Venus is in the midst of a Grand Slam drought, having failed to produce such a title since the 2001 U.S. Open. She's a four-time major champion, but it's tough to add to your Slam total when you're no longer the best player in your family. I expect that trend to continue at Wimbledon '04.

Mauresmo has a beautiful game, but she just doesn't seem to be able to get over the proverbial hump to go all the way at a major. She hasn't reached a Slam final since her only such trip at the 1999 Aussie Open.

Davenport has a perfect game for the grass, but the oft-injured star was slowed by, what else, an injury in her fourth-round French Open loss against Dementieva and hasn't reached a Grand Slam title match since winning her lone Aussie Open crown in 2000. She'd be a gutsy pick...so I'm not going to pick her.

Capriati is playing strong ball of late, but she hasn't been able to "finish" in recent Slams, as evidenced by her shocking semifinal loss against Myskina in Paris two weeks ago. And who can forget last year's memorable U.S. Open semi when she let J H-H off the ropes with her first U.S. Open final within her grasp. Those losses are always in the back of your mind, and perhaps even in the front.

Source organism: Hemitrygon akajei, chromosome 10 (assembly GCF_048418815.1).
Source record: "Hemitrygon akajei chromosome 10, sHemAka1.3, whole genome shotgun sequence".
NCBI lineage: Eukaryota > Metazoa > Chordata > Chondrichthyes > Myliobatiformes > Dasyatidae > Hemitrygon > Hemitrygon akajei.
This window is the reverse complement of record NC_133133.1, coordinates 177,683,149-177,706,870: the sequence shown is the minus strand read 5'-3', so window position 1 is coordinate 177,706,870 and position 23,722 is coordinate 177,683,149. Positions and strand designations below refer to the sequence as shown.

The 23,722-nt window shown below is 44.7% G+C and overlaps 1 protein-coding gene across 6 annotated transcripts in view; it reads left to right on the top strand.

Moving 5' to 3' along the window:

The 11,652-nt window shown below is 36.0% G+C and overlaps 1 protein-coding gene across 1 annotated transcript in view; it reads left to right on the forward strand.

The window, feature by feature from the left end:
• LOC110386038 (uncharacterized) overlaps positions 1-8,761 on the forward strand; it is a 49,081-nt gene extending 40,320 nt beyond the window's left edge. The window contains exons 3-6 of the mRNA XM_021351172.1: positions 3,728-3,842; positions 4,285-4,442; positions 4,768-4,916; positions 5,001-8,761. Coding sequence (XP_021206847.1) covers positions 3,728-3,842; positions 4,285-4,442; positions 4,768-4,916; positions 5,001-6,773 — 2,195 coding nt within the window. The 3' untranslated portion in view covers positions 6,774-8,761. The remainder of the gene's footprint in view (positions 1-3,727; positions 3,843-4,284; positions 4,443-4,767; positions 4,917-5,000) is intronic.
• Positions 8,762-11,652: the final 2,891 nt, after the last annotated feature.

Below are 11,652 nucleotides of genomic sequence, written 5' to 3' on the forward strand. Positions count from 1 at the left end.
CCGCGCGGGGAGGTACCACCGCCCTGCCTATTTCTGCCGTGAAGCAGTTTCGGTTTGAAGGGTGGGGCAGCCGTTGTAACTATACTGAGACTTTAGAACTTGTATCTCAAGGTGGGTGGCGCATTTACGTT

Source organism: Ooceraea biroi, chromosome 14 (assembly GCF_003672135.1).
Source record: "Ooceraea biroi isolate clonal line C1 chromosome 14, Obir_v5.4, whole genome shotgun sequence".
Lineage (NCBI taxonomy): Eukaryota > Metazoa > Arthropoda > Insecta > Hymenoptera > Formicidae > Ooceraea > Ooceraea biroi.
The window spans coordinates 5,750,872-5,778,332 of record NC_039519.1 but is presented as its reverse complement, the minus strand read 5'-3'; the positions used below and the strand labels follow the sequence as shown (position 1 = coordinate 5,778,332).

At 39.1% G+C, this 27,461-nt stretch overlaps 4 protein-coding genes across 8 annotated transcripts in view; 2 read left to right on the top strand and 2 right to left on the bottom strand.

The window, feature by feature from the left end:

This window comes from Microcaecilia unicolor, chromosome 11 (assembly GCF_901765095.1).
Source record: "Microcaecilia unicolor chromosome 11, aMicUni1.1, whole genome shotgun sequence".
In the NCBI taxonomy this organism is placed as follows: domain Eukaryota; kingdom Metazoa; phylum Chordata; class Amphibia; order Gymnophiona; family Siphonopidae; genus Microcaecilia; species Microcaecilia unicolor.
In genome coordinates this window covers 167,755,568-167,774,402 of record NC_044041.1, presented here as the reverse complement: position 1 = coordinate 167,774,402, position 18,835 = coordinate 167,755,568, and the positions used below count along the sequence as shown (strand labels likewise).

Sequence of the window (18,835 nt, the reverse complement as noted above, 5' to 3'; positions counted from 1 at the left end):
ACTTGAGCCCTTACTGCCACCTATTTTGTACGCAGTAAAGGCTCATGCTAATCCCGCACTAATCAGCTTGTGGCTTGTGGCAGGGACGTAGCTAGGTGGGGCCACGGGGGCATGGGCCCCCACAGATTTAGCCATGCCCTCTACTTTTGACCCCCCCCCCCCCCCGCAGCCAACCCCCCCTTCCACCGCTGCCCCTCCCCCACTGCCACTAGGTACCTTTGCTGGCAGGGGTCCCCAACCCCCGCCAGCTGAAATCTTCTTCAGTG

Who are the ladies' Wimbledon darkhorses you say? The French Open runner-up Dementieva and her fellow Russians Svetlana Kuznetsova and Maria Sharapova (he replied). Kuznetsova blew a match point against her compatriot Myskina in a fourth-round encounter at the French, while Sharapova soared all the way to the quarters at RG. Myskina, of course, went on to paste Dementieva in the historic (if not dreadful) all-Russian final in Paris.

So, in a nutshell, I like Federer and Serena to reign at Wimby '04. But let's not forget these two players were also my picks to hoist the hardware in Paris, which proves there are no locks in this beautiful sport.

Wimbledon 2004 commences Monday.

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Scott Riley